Public Health Leadership in Teaching and Diversity
Excellence in Teaching Award
Gary W. Harper, professor of Health Behavior and Health Education, was recognized this year with the Excellence in Teaching Award. Harper’s role in designing and implementing the school’s first-ever undergraduate degree program is a testament to his commitment to teaching, along with his work to champion underrepresented students and create learning environments where issues of race, sexuality, gender, income, and other social identities are discussed in an open, critical manner
Outstanding GSI Award
Molly Mulcahy, PhD student in Nutritional Sciences, was recognized with the Outstanding GSI Award. Mulcahy’s accessible and responsive approach to teaching was critical to helping students adapt to remote learning. As a practicing registered dietitian, Mulcahy brought clinical perspective and helped develop activities that allowed course material to be translated into dietetics practice.
Eugene Feingold Excellence in Diversity Award
The School of Public Health’s Eugene Feingold Excellence in Diversity Award helps celebrate the legacy of a public health leader and social activist Eugene Feingold. Feingold was a professor of Health Management and Policy and was active in community organizations concerned with civil liberties, poverty, and racial discrimination. The award recognizes and honors faculty, staff, and students who champion diversity efforts throughout the school and contribute positively to an environment of inclusion.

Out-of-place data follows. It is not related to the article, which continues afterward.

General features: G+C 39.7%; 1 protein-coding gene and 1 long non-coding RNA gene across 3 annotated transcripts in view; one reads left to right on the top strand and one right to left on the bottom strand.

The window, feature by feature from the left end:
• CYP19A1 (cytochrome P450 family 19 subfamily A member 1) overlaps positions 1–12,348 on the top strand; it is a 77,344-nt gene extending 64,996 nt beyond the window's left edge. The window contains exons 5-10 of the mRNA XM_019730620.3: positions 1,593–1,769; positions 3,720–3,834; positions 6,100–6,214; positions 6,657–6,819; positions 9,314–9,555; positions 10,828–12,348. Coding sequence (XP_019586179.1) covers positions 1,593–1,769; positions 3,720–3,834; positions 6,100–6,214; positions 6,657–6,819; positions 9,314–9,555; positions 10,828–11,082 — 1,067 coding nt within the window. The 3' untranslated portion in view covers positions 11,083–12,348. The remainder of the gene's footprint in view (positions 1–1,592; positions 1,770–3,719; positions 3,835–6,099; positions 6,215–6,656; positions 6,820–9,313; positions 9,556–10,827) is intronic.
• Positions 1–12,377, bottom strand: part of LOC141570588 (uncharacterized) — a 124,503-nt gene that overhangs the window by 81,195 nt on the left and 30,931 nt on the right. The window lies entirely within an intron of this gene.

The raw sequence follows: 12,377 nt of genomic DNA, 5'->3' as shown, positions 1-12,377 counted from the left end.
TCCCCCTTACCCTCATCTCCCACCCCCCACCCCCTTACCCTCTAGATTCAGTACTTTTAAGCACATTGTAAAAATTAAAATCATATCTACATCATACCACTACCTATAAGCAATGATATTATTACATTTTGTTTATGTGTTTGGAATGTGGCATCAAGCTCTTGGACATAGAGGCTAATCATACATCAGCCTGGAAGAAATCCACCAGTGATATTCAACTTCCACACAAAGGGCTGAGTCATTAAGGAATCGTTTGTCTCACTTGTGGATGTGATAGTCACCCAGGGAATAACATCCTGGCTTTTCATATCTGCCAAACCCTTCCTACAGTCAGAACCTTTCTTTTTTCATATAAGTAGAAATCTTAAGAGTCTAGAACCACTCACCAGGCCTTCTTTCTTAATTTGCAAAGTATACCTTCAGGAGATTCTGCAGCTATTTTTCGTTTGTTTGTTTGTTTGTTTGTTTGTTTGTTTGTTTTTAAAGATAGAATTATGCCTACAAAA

This year, the faculty award recognized Cleopatra Howard Caldwell, professor and chair of Health Behavior and Health Education. Caldwell has long invested in creating a diverse pipeline of public health professionals. She helped establish and served as director of the Center for Research on Ethnicity, Culture, and Health, one of the first research centers in any school of public health to recognize the importance of the emerging field of racial and social inequalities. And she was director of the Michigan Future Public Health Leaders Program, which has trained over 350 students from underrepresented groups and resulted in dozens of participants being admitted into our graduate programs.
Brandon Bond, a dual-degree master’s student in Health Behavior and Health Education and Social Work, received the student award. Bond is president of the Public Health Student Association, where he led the creation of events to bring people together and support student mental health. He proposed to school leadership the idea of Your Home Base, a formal system of connecting students across departments in small cohorts at a time when connection was difficult due to the pandemic. Bond has collaborated with the school to develop new-student supports and academic success workshops, volunteers as an Admissions Ambassador, serves as a member of several committees and programs at the school and university that promote DEI, and is a PHSAD Alumni Scholar.
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